Teen Pillow Talk
It’s 8:30 pm and our house is winding down. My 4th grader and my 1st grader are getting tucked in and appear ready for bed: slow-paced, eyes half-closed, not resisting bedtime, etc. My 7th grader, on the other hand, wants to have a full-on, lively conversation with me at about a mile a minute. She is wide awake (even if I am not) and nowhere near sleepy. Even when I can manage to coax her into the bed and she tries earnestly to go to sleep, she complains in frustration that she “can’t fall asleep”. Some nights are worse than others especially because she understands the value of sleep to her future functioning. In fact, she gets anxious when she can’t seem to fall asleep and this makes the situation worse.
Studies show that tweens and teens need 8 1/2 to 9 hours of sleep per day. Studies also show that adolescent sleep patterns are very different from child and adult sleep patterns because of the changes that occur during puberty. Biologically, teens are programmed to stay up later (as late as 11 pm) and sleep later. Unfortunately, few public middle and high school start times are designed to accommodate this shift in sleep patterns for adolescents.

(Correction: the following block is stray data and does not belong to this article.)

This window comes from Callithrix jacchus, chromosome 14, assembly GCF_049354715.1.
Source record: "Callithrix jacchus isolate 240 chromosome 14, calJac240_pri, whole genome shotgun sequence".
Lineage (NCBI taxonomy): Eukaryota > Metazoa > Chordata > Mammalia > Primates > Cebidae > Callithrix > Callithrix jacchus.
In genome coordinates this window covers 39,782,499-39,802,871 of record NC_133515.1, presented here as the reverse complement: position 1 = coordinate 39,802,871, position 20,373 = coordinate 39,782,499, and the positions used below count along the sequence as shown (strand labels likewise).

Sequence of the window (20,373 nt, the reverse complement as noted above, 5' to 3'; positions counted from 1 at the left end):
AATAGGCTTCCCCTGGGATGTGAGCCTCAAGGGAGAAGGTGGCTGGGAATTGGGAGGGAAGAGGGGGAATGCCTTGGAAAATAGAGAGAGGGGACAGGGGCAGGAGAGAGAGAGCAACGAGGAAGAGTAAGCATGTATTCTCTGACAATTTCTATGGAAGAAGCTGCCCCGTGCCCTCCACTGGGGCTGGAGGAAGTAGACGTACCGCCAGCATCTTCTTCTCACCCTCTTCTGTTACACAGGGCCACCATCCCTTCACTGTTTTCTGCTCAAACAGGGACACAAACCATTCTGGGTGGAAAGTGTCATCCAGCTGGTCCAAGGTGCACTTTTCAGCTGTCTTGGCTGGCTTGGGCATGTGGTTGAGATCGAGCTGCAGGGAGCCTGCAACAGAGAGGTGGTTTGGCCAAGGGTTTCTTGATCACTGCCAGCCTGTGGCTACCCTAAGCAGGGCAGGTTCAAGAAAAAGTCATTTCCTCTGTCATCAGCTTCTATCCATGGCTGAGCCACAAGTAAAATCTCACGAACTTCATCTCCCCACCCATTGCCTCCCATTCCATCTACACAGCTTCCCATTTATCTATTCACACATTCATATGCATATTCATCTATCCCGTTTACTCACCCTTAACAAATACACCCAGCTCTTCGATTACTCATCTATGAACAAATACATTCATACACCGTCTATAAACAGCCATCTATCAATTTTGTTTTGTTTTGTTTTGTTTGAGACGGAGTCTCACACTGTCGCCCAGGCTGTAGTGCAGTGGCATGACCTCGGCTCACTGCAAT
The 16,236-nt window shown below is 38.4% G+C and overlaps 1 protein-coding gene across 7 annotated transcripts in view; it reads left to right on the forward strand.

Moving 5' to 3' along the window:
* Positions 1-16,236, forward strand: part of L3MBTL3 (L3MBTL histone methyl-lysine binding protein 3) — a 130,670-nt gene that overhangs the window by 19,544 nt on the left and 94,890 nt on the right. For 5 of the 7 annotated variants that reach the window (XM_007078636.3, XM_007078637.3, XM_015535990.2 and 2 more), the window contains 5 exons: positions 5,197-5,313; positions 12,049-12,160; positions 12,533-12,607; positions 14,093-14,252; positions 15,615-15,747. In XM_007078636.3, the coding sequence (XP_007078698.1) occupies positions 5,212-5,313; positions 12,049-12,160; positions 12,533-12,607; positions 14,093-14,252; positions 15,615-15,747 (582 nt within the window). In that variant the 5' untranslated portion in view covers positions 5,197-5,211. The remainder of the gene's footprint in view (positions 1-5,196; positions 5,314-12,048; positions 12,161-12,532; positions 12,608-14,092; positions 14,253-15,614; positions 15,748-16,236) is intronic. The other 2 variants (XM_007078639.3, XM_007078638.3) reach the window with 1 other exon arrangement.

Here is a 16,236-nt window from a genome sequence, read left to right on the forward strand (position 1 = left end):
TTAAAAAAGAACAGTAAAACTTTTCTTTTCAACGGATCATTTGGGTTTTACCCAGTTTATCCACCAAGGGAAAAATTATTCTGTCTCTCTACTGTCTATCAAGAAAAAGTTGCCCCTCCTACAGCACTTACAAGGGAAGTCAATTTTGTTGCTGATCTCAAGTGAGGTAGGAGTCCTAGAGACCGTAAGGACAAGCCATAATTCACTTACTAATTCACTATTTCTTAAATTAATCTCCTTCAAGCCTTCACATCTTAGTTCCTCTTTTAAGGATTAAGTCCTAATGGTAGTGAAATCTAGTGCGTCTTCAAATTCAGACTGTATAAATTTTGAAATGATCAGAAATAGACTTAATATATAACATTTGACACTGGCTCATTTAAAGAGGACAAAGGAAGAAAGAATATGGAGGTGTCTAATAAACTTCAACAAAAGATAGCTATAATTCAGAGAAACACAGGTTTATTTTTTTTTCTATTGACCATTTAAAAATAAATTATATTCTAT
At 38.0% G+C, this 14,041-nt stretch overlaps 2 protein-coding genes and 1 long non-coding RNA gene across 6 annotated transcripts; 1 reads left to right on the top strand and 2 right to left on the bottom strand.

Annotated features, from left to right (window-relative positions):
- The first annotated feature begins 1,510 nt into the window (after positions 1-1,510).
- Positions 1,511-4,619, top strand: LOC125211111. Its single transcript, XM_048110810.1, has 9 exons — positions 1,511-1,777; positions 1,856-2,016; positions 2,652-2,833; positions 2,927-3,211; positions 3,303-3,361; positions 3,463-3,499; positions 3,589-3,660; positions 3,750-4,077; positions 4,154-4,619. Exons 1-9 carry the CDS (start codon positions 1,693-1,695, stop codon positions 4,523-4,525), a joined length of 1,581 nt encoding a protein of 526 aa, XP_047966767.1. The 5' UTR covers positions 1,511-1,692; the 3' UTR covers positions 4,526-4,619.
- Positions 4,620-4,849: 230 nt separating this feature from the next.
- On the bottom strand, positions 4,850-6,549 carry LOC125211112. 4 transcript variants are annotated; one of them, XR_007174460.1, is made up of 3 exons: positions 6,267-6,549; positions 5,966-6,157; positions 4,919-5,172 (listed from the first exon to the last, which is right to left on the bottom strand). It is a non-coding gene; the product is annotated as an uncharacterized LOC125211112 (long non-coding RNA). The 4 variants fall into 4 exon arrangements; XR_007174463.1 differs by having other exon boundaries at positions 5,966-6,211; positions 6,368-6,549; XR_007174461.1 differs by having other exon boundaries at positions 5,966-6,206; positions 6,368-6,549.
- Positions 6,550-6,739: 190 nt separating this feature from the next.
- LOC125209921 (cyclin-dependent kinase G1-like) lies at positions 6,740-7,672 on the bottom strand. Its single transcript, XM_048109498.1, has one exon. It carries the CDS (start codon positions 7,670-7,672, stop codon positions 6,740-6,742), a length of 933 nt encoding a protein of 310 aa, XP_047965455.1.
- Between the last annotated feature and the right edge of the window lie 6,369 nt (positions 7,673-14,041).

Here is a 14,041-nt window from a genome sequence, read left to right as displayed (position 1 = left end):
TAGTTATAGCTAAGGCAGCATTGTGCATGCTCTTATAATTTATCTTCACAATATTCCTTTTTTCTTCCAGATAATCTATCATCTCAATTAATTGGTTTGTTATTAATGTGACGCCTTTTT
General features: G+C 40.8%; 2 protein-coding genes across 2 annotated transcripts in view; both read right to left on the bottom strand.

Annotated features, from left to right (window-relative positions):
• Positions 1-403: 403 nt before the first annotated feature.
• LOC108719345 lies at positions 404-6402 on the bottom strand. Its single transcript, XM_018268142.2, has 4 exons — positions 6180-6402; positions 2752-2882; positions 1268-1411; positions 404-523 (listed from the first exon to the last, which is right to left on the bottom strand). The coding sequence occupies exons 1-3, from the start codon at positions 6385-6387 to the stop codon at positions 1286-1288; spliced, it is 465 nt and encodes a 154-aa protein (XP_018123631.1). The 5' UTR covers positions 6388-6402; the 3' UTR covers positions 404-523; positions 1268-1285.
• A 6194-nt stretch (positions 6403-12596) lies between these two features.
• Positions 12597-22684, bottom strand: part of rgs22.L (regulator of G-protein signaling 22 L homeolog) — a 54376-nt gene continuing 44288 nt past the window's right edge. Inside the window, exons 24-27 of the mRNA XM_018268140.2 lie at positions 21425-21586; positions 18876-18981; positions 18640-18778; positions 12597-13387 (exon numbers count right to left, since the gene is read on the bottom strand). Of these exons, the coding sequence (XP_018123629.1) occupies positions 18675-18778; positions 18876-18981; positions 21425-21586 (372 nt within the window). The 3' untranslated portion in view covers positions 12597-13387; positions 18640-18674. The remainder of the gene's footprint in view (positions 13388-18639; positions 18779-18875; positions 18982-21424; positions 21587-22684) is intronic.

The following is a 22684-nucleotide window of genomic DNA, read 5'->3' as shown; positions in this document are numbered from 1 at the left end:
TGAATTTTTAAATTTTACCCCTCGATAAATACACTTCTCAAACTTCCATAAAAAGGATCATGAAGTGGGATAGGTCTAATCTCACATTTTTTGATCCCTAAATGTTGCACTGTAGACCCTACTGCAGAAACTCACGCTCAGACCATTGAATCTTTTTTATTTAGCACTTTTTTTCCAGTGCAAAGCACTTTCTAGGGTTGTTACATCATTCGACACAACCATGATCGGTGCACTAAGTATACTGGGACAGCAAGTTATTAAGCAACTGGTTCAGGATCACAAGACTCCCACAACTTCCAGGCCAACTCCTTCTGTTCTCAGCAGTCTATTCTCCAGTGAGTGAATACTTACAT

So how can we help our teens adjust to this shift in sleep patterns given this set of circumstances? The article titled Teen Sleep: Why is Your Teen So Tired?, brought to you by the staff at the Mayo Clinic will expand your understanding of teen sleep as well as offer tips for helping your teen get the zzz’s necessary to function optimally the next day. Check out the article and remember to let your teen know that it is “normal” to have difficulty falling asleep at night because of the changes their body is going through. In fact, a nice way to help your teen wind down might be a 15-minute parent-child “pillow talk” or “check-in” about their day or the day ahead. My daughter likes this because it is a special time for her and me to reconnect after a busy day. And maybe, just maybe, it’ll sweeten her dreams a bit when she does finally fall asleep.